Thousands of Wigan youngsters battle mental illnesses

Thousands of young people are struggling with mental health problems in Wigan, worrying new data shows.
Child mental health issues are under-reported say expertsChild mental health issues are under-reported say experts
Child mental health issues are under-reported say experts

Mental health charities have warned about an under-reported “national crisis” among children, and say short-staffed public services cannot tackle the problem unless funding is increased.

Other news: Government uses Wigan scheme The Deal as a health role modelNew NHS figures show that no fewer than 2,210 people aged under 18 were seen at least twice by mental health services in Wigan Borough Clinical Commissioning Group (CCG) in 2018-2019.

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That’s a ratio of 33 per every 1,000 children in the area, compared to 32 on average in England.

But the rate is below high occurrence areas such as County Durham, where more than 60 in every 1,000 children required mental health assistance.

A recent report by the Association of Child Psychotherapists said child and adolescent mental health services are facing a “serious and worsening crisis” due to underfunding.

Dr Nick Waggett, chief executive of the Association of Child Psychotherapists, said: “These new figures confirm national prevalence data showing that mental illness amongst children and young people is increasing.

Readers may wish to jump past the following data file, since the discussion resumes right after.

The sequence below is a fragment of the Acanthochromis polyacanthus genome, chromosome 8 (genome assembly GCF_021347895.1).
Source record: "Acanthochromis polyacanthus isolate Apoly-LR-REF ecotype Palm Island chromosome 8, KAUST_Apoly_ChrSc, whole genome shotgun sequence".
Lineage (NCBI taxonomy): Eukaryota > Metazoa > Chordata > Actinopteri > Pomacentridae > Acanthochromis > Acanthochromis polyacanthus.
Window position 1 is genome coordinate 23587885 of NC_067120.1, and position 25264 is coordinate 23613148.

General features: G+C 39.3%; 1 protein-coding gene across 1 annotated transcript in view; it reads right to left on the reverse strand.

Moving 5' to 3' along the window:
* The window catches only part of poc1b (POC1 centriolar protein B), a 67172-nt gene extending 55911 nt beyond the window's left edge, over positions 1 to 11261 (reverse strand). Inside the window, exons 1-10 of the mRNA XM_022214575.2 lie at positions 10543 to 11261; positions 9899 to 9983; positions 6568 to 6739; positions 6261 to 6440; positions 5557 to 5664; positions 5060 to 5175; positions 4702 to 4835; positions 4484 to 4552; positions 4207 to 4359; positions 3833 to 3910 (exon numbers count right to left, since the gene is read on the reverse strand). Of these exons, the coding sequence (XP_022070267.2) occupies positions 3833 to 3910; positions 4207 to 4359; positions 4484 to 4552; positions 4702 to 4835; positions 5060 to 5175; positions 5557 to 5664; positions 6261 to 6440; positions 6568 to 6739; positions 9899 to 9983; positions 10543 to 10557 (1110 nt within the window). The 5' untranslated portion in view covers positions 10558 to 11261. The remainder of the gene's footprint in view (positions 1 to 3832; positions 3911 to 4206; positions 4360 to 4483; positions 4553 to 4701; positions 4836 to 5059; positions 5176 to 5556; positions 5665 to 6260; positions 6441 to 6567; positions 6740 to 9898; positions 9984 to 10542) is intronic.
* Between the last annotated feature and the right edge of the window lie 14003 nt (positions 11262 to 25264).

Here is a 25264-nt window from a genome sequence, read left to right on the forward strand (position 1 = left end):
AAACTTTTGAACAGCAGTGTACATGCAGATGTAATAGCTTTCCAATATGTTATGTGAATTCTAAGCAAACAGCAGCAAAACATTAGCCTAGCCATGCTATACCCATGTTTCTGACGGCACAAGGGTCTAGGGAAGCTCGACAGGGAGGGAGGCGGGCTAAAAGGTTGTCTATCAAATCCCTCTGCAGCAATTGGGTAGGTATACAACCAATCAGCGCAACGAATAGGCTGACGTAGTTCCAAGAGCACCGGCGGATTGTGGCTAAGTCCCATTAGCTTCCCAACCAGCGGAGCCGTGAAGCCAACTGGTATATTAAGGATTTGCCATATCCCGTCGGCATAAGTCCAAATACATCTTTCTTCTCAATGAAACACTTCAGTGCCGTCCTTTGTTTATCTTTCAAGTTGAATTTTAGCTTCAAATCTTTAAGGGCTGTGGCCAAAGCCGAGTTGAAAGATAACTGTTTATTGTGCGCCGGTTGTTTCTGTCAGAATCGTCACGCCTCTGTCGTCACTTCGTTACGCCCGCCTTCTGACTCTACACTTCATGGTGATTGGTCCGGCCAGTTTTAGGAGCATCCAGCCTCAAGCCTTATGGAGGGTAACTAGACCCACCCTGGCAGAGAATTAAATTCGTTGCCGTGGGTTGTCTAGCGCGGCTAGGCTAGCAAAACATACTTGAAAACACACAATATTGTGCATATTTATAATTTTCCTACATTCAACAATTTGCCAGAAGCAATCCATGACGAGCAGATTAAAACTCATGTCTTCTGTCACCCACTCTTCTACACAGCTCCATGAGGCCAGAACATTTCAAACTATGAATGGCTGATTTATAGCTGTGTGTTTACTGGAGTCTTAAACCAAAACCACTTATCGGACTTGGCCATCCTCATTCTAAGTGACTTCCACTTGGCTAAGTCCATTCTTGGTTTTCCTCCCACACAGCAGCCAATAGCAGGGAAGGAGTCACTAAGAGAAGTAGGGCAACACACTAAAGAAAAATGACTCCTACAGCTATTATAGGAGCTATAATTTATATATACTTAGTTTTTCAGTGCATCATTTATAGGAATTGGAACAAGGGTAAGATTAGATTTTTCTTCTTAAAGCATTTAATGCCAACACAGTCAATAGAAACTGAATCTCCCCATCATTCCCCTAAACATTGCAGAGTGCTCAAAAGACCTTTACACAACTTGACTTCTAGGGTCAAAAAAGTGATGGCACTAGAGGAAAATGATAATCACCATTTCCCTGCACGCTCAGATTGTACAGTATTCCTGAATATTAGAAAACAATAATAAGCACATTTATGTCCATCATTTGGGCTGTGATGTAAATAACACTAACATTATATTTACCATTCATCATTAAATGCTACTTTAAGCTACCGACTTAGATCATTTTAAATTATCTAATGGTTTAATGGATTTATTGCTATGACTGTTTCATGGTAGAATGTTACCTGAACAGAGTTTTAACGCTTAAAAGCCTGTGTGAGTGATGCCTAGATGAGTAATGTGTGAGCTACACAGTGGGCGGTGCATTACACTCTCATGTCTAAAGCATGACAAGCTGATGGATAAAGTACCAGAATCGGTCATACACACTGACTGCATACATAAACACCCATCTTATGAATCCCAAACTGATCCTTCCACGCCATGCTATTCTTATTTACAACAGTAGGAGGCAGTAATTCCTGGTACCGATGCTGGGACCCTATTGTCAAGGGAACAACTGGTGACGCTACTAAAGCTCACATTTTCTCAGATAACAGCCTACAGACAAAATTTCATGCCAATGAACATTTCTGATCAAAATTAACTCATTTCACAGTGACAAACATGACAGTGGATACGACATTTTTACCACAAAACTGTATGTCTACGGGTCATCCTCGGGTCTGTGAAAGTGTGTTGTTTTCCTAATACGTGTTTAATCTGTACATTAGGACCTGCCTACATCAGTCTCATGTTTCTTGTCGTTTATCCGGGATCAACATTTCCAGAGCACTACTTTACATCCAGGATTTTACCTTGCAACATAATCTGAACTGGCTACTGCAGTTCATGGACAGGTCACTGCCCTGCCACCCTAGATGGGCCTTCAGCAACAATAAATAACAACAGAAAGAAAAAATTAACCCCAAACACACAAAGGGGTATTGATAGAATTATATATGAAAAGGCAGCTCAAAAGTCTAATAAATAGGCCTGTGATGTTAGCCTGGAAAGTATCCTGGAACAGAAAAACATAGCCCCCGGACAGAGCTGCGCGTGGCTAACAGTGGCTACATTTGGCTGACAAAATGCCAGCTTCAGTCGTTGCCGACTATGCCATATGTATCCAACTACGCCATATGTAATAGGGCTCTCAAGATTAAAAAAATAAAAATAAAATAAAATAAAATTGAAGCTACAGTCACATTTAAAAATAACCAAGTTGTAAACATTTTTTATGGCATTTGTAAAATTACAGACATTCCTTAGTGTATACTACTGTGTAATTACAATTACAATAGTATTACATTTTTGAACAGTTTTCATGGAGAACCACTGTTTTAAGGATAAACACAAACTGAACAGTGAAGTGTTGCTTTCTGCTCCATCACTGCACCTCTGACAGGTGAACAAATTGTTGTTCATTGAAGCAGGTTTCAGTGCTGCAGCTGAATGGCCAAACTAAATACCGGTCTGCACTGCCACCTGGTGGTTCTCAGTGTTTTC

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“It is important that the needs of the most unwell and vulnerable children are recognised and that investment is put into their care.

“At the same time, services must be expanded to meet the rise in mental health problems and address the long-standing shortfall in services for children, young people and their families.”

Across England, 380,000 children and young people were treated by mental health services in 2018-19.

Richard Crellin, policy and research manager at The Children’s Society, said many more require assistance, but are being turned down by the NHS.

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He said: “Our research found up to 110,000 10 to 17-year-olds seeking help are being turned away because their problems were not deemed ‘serious’ enough.

“Those that are being seen have to wait 12 weeks between referral and treatment on average but this varies and we know some children are having to wait for up to a year.

“Being turned away and long delays can be incredibly detrimental for children and we know poor mental health has a real impact on a child’s chances at school and in life.”

Further reports have in recent years flagged up growing mental health issues among youngsters, including from depression and eating disorders, increases in which have been attributed by some to social media.